Multi-party computation (MPC) is a cryptographic tool that allows multiple parties to make calculations using their combined data, without revealing their individual input.
Invented by Chinese computer scientist Andrew Yao, MPC works by using complex encryption to distribute computation between multiple parties.
In the context of digital assets, MPC can be used to replace individual private keys for the signing of transactions. MPC distributes the signing process between multiple computers. Each computer possesses a piece of private data representing a share of the key, and together they cooperate to sign transactions in a distributed way.
Qredo is the first to combine MPC with a L2 blockchain, creating a secure environment for flexible management and instant transfer of digital assets.
In the sections below, we explore MPC in a little more detail:
Cryptography has historically been used to conceal information. All the way back to the Greek tyrant Histiaeus, who hid tattooed messages on the scalps of his slaves to prevent adversaries from intercepting wartime communications.
Since then, encryption has evolved to serve ever more use cases. New cryptographic technologies like public key cryptography have emerged, enabling the modern web and providing even more complex ways to keep data secret.
The cryptographic breakthrough known as multi-party computation was born In the economic boom of the eighties, and has been in development for the last few decades; taking the protocol all the way from an intellectual curiosity to a powerful tool for building real systems:
1982 – Pioneering Chinese cryptographer and computer scientist Andrew Yao introduces MPC with the Garbled Circuits Protocol, allowing two parties to jointly compute data without revealing inputs.
Later that year, Yao sets ‘The Millionaire’s Problem’ to illustrate the importance of MPC:
Two secretive millionaires having lunch decide that the richest one should pay the bill. However, neither wants to reveal how much money they have. How can they work out who is richer and who will pay for lunch?
Solving this problem requires a two party protocol . Add another millionaire to the mix and you need a multi-party protocol.
1987 – Computer scientists Oded Goldreich, Silvio Micali, and Avi Wigderson introduce the Goldreich-Micali-Wigderson (GMW) protocol, adapting two-party computation to multi-party.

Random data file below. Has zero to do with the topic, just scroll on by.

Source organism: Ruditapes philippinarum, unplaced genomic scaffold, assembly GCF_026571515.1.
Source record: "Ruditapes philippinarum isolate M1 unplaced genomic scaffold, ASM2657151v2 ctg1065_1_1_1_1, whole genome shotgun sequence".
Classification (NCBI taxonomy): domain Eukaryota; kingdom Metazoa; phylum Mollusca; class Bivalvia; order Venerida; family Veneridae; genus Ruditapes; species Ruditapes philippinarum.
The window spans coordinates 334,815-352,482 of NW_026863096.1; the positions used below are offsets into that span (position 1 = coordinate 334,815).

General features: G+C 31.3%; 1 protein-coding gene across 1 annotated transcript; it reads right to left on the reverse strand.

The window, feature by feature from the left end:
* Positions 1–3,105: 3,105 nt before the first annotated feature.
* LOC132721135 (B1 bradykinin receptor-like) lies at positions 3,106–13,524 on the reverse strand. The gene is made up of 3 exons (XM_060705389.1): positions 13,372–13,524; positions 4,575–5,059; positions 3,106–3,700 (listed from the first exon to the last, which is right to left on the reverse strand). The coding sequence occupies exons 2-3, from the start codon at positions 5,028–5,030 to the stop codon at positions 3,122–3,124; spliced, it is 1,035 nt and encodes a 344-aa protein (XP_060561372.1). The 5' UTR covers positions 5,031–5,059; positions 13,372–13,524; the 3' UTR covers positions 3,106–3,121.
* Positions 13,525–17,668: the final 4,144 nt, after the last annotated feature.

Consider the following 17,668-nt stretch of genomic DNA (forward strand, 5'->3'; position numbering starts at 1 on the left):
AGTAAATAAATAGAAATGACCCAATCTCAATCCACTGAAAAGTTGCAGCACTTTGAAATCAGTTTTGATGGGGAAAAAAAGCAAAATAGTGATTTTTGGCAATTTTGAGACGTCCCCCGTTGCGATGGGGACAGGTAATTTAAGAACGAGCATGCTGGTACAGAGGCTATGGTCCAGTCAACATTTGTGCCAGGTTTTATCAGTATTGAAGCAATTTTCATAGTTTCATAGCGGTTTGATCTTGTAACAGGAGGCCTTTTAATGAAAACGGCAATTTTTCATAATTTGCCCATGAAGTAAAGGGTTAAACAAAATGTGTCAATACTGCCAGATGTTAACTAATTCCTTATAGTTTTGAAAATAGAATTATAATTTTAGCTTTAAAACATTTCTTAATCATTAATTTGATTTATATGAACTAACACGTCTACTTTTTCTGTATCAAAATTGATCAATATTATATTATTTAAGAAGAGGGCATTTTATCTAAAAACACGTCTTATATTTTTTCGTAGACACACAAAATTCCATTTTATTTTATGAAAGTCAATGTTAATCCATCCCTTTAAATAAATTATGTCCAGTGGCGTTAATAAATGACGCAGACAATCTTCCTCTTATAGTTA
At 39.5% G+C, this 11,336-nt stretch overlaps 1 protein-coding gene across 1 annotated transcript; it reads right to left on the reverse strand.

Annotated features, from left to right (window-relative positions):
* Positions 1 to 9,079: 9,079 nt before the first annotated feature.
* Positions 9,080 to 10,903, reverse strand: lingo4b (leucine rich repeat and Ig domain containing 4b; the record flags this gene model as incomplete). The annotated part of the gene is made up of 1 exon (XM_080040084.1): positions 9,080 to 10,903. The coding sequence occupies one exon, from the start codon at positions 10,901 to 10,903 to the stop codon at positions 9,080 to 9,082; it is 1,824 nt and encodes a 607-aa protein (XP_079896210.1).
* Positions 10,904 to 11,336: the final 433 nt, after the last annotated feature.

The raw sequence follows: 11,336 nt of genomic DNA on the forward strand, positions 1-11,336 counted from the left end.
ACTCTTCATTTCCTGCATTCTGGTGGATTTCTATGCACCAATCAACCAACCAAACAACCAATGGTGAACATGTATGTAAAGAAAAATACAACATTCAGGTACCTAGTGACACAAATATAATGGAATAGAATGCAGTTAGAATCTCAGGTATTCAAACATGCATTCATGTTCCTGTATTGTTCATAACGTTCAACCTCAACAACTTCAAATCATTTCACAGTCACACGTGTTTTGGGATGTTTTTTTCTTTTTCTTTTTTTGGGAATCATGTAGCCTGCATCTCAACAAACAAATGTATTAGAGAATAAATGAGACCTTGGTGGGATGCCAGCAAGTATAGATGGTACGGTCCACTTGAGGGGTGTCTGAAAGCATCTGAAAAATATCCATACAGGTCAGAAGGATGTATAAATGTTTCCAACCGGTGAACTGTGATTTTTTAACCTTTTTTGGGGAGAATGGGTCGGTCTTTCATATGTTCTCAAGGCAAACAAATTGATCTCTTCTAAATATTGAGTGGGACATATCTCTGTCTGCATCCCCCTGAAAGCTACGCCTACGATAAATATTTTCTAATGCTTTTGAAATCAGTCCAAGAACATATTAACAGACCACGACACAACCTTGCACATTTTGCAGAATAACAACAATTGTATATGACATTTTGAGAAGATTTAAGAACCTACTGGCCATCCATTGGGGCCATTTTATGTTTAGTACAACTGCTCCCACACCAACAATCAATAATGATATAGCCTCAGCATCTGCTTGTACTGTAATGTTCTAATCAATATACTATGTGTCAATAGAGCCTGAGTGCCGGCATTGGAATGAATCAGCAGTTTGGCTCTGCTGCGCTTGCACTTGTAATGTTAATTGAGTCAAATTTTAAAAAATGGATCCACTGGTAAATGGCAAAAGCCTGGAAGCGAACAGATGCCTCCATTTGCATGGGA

2008 - MPC goes live! The first large-scale commercial application of the technology is used to preserve privacy in sealed-bid sugar beet auctions in Denmark. In this type of auction, the highest bidder wins, but pays the price proposed by the second-highest bidder. MPC enabled the sugar beet farmers to place bids, without revealing what they were willing to pay to Danisco, the only Danish sugar beet processor at the time.
2015 - Following an explosion of hacks and thefts of digital assets from hot and cold crypto wallets, early crypto pioneers begin using MPC to secure private keys.
2018 - Qredo conceptualizes consensus-driven MPC, coupling multi-party computation with a decentralized Layer 2 network to securely manage digital assets— with no single point of failure.
Multi-party computation use cases: from auctions to genetic testing
As MPC has evolved over time, accelerating digitization has caused technology to spew out sensitive information at ever-faster rates. This has created the perfect storm, with MPC increasingly being used to protect sensitive data by acting as a digital non-disclosure agreement that controls which information is disclosed to whom. Examples include:
In genetic testing, MPC can be used to let people check their own genetic profile, without inadvertently revealing to governments or insurers how fast they metabolize caffeine, or how likely they are to develop diabetes.
In sealed-bid auctions, MPC can be used to ensure that each simultaneously submitted bid is kept completely private.
In sensitive research, MPC can be used to securely collect and analyze personal data—like financial and medical details—without forcing individuals to reveal sensitive information to a third party.
As Boston University illustrates in the video below, rival rideshare organizations can use MPC to work together on issues of the collective good—without ever needing to share their confidential user data:
Unlike the use cases above where the goal is to prevent the sensitive data of multiple parties from being revealed, MPC can also be used to protect a single piece of sensitive data owned by one entity — like the private keys controlling digital assets.
Without MPC, private keys are typically stored in one place; either in a hot crypto wallet (connected to the internet) or in cold storage (offline). In the terminology of system design, this creates a “single point of failure” that is an irresistible target for hackers.
MPC can eliminate this Achilles' heel.
Using a Threshold Signature Scheme (TSS) it is possible to create and distribute independently held shares in a private key such that no one single person controls the private key entirely.
These shares in the private key material are distributed between nodes running a multi-party computation protocol. As such, we can say that no whole, individual private key ever exists—only the distributed shares controlled by different people, spread across multiple nodes.